A True Off-Roader?
Even though the spare tire isn't strapped to the undercarriage, the departure angle isn't great: 26 degrees. The offroad-capable Jeep Patriot's measures 32 degrees, and even the Escape — which makes no claim of offroad chops — has a 28 degree departure angle. The Grand Vitara's approach and breakover angles are similarly competitive but not exceptional.
It doesn't help that the Grand Vitara's ground clearance is listed as 7.4 inches. A true offroader has to provide better clearance. This is roughly what you get in the CR-V and RAV4; the Escape rides 8.4 inches off the ground and the Patriot starts at 8 inches and grows to 9 inches of clearance with the Freedom Drive II package.
The Grand Vitara's ostensible advantage over the others — excepting rock-crawling stalwarts like the Wrangler and Liberty — is its dual-range transfer case (the Patriot's atypical lowest CVT gear ratio is an effective alternative, but it's not a true separate low gear). The optional driveline is technically a permanent four-wheel-drive system, which means it's always activated and can't be switched to a rear-drive mode, even though it's based on rear-wheel drive. In normal driving, traction is aided by a standard electronic stability system and its four-wheel traction control. A dashboard knob offers 4H (4WD high) and 4H Lock, which locks the center differential. The low range is labeled 4L Lock. There's also an N (neutral) setting that lets you tow the Grand Vitara four-wheels-down behind, say, a motorhome.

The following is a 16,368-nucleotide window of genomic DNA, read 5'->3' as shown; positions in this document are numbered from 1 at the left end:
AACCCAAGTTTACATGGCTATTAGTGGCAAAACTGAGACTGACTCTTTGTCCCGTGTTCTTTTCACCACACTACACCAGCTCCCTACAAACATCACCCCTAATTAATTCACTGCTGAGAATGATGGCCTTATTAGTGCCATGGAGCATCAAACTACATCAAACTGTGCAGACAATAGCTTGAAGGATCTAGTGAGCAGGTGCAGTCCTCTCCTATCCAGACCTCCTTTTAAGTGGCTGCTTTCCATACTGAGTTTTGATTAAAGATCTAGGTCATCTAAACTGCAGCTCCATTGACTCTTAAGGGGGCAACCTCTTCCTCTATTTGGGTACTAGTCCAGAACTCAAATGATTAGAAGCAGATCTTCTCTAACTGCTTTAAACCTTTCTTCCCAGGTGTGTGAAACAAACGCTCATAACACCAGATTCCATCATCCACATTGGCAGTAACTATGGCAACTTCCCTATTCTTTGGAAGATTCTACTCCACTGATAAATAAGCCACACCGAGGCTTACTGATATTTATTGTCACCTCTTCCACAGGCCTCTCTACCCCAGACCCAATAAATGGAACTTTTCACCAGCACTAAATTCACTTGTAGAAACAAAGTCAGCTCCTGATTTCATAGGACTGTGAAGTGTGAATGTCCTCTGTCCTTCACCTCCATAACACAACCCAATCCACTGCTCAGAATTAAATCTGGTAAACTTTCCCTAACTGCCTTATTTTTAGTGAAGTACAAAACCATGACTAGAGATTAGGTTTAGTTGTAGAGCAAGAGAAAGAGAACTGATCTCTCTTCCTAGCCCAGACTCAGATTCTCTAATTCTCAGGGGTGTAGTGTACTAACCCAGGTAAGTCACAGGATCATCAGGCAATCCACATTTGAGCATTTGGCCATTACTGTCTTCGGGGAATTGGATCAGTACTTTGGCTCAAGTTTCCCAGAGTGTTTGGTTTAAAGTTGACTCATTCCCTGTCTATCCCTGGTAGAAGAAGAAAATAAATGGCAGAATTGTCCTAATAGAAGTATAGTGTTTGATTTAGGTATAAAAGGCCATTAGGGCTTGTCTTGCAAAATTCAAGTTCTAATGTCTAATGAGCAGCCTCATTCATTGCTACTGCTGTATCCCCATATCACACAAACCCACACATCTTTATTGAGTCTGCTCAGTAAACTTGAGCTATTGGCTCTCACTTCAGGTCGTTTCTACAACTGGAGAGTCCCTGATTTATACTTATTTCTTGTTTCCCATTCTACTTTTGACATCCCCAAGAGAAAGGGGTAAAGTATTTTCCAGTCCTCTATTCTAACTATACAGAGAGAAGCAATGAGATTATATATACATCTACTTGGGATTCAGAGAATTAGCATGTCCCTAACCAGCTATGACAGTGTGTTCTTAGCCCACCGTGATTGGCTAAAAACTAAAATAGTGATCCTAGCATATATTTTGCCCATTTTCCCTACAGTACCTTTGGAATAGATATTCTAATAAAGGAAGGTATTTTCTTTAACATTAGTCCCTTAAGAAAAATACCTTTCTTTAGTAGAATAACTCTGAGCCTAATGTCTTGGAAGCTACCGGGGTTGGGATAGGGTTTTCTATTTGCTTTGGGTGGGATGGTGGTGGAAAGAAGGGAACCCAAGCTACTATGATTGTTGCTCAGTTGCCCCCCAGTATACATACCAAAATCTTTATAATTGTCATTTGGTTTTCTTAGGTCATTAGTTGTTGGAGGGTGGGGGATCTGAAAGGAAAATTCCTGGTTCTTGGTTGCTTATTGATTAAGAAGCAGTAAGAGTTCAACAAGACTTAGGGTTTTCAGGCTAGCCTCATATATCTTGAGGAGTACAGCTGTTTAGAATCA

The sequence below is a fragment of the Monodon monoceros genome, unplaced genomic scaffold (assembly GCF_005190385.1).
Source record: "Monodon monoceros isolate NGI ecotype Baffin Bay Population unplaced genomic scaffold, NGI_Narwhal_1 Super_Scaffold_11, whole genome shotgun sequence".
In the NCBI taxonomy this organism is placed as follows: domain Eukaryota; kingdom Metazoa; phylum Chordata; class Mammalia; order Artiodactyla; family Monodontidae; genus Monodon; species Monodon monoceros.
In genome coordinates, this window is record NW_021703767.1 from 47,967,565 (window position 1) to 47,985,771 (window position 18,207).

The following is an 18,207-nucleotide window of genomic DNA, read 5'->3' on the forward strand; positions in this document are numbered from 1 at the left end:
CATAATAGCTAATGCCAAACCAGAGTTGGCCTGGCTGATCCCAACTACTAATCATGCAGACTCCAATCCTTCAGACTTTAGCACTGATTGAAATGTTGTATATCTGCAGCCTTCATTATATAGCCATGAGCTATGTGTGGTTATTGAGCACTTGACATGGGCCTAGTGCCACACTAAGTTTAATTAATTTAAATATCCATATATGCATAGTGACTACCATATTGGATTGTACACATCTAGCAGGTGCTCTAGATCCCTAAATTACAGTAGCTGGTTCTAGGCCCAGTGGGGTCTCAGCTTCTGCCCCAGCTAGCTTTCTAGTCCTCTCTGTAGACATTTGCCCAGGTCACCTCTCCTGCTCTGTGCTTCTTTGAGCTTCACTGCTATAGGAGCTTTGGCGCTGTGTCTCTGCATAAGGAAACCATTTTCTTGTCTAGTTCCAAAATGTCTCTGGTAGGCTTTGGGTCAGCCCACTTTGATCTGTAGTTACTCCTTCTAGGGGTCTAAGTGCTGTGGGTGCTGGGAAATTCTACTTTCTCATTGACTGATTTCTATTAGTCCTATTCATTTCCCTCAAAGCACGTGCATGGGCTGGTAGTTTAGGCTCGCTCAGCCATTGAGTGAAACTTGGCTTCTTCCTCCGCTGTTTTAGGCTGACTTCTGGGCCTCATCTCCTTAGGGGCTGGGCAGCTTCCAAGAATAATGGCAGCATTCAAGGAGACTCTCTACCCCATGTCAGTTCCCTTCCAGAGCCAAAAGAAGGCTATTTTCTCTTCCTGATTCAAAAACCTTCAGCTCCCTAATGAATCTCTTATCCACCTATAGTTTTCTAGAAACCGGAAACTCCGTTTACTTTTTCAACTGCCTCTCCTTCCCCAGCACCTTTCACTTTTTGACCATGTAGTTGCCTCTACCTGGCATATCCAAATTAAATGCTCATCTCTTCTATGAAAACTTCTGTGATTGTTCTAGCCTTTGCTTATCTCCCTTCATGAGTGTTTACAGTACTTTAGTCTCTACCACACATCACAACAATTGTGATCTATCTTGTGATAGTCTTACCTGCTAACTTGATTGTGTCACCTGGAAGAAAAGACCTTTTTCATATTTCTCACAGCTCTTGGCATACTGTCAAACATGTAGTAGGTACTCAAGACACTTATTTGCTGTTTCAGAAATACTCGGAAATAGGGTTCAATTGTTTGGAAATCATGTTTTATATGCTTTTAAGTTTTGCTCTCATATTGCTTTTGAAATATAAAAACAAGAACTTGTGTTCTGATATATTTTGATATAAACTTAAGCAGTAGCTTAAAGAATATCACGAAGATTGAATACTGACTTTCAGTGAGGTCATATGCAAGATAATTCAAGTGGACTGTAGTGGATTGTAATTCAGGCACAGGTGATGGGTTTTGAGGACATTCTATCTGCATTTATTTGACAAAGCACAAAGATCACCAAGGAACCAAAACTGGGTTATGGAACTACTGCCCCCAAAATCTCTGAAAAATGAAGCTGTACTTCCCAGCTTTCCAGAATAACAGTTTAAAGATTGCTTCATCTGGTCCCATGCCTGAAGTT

Grand Vitara in the Market
American automakers get a lot of criticism for their bad decisions in the sport utility arena. There was too much emphasis on the truck-based type, and they're paying the price. Suzuki proves with the Grand Vitara that a Japanese company can make the same miscalculation. The older Vitara and Grand Vitara were always offroad vehicles, but times have changed — and so has the Grand Vitara. Where it used to be a tiny model — the smallest off-roader, with its own niche — it's now as large as the other guys. My thinking is that the people who still want to go off-roading despite high fuel prices will go for one of the best off-roaders, like the Jeep Wrangler or Nissan Xterra. I haven't driven the Grand Vitara off-road, but even by the numbers it doesn't measure up. To buy the Grand Vitara over one of the many other options out there, you'd have to really like the way it looks, and that's about the only reason I can think of.